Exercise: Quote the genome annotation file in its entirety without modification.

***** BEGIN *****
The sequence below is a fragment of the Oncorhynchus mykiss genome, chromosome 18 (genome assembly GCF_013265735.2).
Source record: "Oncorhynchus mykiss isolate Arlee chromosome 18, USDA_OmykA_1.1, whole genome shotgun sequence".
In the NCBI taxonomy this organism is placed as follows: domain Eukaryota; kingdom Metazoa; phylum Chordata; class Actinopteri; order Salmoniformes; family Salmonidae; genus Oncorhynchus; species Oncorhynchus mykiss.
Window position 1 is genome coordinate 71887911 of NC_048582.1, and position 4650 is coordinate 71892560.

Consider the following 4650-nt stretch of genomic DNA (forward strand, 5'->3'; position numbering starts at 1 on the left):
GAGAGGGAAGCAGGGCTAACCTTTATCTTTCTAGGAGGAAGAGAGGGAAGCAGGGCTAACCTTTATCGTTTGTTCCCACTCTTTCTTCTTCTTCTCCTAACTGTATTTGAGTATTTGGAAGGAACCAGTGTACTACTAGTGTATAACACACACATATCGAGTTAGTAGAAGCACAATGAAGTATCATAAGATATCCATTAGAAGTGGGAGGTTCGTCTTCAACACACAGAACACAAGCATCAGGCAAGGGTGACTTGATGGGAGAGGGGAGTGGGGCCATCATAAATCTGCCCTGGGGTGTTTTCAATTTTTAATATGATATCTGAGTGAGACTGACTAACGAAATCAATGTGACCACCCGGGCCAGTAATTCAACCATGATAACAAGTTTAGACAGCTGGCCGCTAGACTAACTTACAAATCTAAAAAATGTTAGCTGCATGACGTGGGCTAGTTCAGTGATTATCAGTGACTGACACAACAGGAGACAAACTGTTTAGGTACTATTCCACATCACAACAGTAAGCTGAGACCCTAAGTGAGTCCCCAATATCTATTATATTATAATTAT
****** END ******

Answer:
The sequence below is a fragment of the Oncorhynchus mykiss genome, chromosome 18 (genome assembly GCF_013265735.2).
Source record: "Oncorhynchus mykiss isolate Arlee chromosome 18, USDA_OmykA_1.1, whole genome shotgun sequence".
In the NCBI taxonomy this organism is placed as follows: domain Eukaryota; kingdom Metazoa; phylum Chordata; class Actinopteri; order Salmoniformes; family Salmonidae; genus Oncorhynchus; species Oncorhynchus mykiss.
Window position 1 is genome coordinate 71887911 of NC_048582.1, and position 4650 is coordinate 71892560.

Consider the following 4650-nt stretch of genomic DNA (forward strand, 5'->3'; position numbering starts at 1 on the left):
GAGAGGGAAGCAGGGCTAACCTTTATCTTTCTAGGAGGAAGAGAGGGAAGCAGGGCTAACCTTTATCGTTTGTTCCCACTCTTTCTTCTTCTTCTCCTAACTGTATTTGAGTATTTGGAAGGAACCAGTGTACTACTAGTGTATAACACACACATATCGAGTTAGTAGAAGCACAATGAAGTATCATAAGATATCCATTAGAAGTGGGAGGTTCGTCTTCAACACACAGAACACAAGCATCAGGCAAGGGTGACTTGATGGGAGAGGGGAGTGGGGCCATCATAAATCTGCCCTGGGGTGTTTTCAATTTTTAATATGATATCTGAGTGAGACTGACTAACGAAATCAATGTGACCACCCGGGCCAGTAATTCAACCATGATAACAAGTTTAGACAGCTGGCCGCTAGACTAACTTACAAATCTAAAAAATGTTAGCTGCATGACGTGGGCTAGTTCAGTGATTATCAGTGACTGACACAACAGGAGACAAACTGTTTAGGTACTATTCCACATCACAACAGTAAGCTGAGACCCTAAGTGAGTCCCCAATATCTATTATATTATAATTAT